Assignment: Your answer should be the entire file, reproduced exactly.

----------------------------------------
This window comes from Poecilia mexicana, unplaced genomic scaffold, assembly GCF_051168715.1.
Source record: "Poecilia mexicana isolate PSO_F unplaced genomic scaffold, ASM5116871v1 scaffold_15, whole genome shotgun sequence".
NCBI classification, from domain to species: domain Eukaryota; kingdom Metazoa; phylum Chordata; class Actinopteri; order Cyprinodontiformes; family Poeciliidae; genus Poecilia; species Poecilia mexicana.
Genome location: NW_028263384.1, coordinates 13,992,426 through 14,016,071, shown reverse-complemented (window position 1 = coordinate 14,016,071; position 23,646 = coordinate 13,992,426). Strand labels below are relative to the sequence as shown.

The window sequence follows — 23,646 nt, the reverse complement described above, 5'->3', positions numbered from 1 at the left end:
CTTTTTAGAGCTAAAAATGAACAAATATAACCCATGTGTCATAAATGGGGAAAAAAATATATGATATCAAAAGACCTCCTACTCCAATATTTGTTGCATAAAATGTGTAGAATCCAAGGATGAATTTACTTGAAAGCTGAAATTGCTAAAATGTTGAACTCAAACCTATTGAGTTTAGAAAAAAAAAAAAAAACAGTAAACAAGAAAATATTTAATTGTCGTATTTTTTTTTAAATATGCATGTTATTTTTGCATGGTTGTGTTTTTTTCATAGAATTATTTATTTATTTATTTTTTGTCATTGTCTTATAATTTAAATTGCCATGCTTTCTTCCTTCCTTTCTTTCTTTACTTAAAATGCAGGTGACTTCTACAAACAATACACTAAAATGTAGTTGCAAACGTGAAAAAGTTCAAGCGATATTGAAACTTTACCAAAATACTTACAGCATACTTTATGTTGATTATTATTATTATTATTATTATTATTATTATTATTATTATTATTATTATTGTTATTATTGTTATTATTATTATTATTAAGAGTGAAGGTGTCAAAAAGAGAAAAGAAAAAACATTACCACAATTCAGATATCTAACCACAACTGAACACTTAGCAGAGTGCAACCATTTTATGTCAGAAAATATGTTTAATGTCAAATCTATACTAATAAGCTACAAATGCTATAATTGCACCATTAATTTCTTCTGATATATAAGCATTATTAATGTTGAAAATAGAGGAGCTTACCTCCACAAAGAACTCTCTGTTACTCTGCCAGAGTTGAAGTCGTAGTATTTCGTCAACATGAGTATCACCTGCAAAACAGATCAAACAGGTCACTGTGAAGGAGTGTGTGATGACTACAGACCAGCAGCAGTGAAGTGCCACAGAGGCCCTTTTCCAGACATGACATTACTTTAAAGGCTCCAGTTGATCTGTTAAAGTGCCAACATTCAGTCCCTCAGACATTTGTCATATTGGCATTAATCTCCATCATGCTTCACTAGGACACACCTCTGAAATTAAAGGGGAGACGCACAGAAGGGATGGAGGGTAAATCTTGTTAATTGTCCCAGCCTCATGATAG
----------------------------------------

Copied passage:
This window comes from Poecilia mexicana, unplaced genomic scaffold, assembly GCF_051168715.1.
Source record: "Poecilia mexicana isolate PSO_F unplaced genomic scaffold, ASM5116871v1 scaffold_15, whole genome shotgun sequence".
NCBI classification, from domain to species: domain Eukaryota; kingdom Metazoa; phylum Chordata; class Actinopteri; order Cyprinodontiformes; family Poeciliidae; genus Poecilia; species Poecilia mexicana.
Genome location: NW_028263384.1, coordinates 13,992,426 through 14,016,071, shown reverse-complemented (window position 1 = coordinate 14,016,071; position 23,646 = coordinate 13,992,426). Strand labels below are relative to the sequence as shown.

The window sequence follows — 23,646 nt, the reverse complement described above, 5'->3', positions numbered from 1 at the left end:
CTTTTTAGAGCTAAAAATGAACAAATATAACCCATGTGTCATAAATGGGGAAAAAAATATATGATATCAAAAGACCTCCTACTCCAATATTTGTTGCATAAAATGTGTAGAATCCAAGGATGAATTTACTTGAAAGCTGAAATTGCTAAAATGTTGAACTCAAACCTATTGAGTTTAGAAAAAAAAAAAAAAACAGTAAACAAGAAAATATTTAATTGTCGTATTTTTTTTTAAATATGCATGTTATTTTTGCATGGTTGTGTTTTTTTCATAGAATTATTTATTTATTTATTTTTTGTCATTGTCTTATAATTTAAATTGCCATGCTTTCTTCCTTCCTTTCTTTCTTTACTTAAAATGCAGGTGACTTCTACAAACAATACACTAAAATGTAGTTGCAAACGTGAAAAAGTTCAAGCGATATTGAAACTTTACCAAAATACTTACAGCATACTTTATGTTGATTATTATTATTATTATTATTATTATTATTATTATTATTATTATTATTATTGTTATTATTGTTATTATTATTATTATTAAGAGTGAAGGTGTCAAAAAGAGAAAAGAAAAAACATTACCACAATTCAGATATCTAACCACAACTGAACACTTAGCAGAGTGCAACCATTTTATGTCAGAAAATATGTTTAATGTCAAATCTATACTAATAAGCTACAAATGCTATAATTGCACCATTAATTTCTTCTGATATATAAGCATTATTAATGTTGAAAATAGAGGAGCTTACCTCCACAAAGAACTCTCTGTTACTCTGCCAGAGTTGAAGTCGTAGTATTTCGTCAACATGAGTATCACCTGCAAAACAGATCAAACAGGTCACTGTGAAGGAGTGTGTGATGACTACAGACCAGCAGCAGTGAAGTGCCACAGAGGCCCTTTTCCAGACATGACATTACTTTAAAGGCTCCAGTTGATCTGTTAAAGTGCCAACATTCAGTCCCTCAGACATTTGTCATATTGGCATTAATCTCCATCATGCTTCACTAGGACACACCTCTGAAATTAAAGGGGAGACGCACAGAAGGGATGGAGGGTAAATCTTGTTAATTGTCCCAGCCTCATGATAG